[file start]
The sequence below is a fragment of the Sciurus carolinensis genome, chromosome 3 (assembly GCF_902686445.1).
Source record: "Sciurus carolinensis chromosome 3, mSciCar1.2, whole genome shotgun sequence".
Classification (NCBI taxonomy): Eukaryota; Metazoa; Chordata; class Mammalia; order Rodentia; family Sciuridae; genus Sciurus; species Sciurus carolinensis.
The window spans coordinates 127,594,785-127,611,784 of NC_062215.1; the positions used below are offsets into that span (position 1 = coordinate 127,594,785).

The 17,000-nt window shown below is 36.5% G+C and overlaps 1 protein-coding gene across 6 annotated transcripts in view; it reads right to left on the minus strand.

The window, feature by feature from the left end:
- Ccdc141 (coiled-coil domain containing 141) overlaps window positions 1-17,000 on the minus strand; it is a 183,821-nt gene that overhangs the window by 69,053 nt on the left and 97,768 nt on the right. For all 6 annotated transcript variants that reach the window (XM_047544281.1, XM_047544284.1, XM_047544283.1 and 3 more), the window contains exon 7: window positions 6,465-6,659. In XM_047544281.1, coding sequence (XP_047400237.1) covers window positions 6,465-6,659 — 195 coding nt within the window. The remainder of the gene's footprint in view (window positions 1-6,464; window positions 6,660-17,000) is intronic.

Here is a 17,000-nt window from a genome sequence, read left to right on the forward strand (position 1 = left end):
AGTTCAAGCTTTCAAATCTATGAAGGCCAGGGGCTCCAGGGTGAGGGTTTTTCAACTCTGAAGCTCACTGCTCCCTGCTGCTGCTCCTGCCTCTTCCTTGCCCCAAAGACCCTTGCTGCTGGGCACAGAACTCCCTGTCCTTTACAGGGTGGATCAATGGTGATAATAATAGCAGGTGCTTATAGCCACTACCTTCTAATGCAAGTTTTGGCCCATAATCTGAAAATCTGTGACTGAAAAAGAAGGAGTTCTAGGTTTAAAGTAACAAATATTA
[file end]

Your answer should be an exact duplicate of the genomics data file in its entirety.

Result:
The sequence below is a fragment of the Sciurus carolinensis genome, chromosome 3 (assembly GCF_902686445.1).
Source record: "Sciurus carolinensis chromosome 3, mSciCar1.2, whole genome shotgun sequence".
Classification (NCBI taxonomy): Eukaryota; Metazoa; Chordata; class Mammalia; order Rodentia; family Sciuridae; genus Sciurus; species Sciurus carolinensis.
The window spans coordinates 127,594,785-127,611,784 of NC_062215.1; the positions used below are offsets into that span (position 1 = coordinate 127,594,785).

The 17,000-nt window shown below is 36.5% G+C and overlaps 1 protein-coding gene across 6 annotated transcripts in view; it reads right to left on the minus strand.

The window, feature by feature from the left end:
- Ccdc141 (coiled-coil domain containing 141) overlaps window positions 1-17,000 on the minus strand; it is a 183,821-nt gene that overhangs the window by 69,053 nt on the left and 97,768 nt on the right. For all 6 annotated transcript variants that reach the window (XM_047544281.1, XM_047544284.1, XM_047544283.1 and 3 more), the window contains exon 7: window positions 6,465-6,659. In XM_047544281.1, coding sequence (XP_047400237.1) covers window positions 6,465-6,659 — 195 coding nt within the window. The remainder of the gene's footprint in view (window positions 1-6,464; window positions 6,660-17,000) is intronic.

Here is a 17,000-nt window from a genome sequence, read left to right on the forward strand (position 1 = left end):
AGTTCAAGCTTTCAAATCTATGAAGGCCAGGGGCTCCAGGGTGAGGGTTTTTCAACTCTGAAGCTCACTGCTCCCTGCTGCTGCTCCTGCCTCTTCCTTGCCCCAAAGACCCTTGCTGCTGGGCACAGAACTCCCTGTCCTTTACAGGGTGGATCAATGGTGATAATAATAGCAGGTGCTTATAGCCACTACCTTCTAATGCAAGTTTTGGCCCATAATCTGAAAATCTGTGACTGAAAAAGAAGGAGTTCTAGGTTTAAAGTAACAAATATTA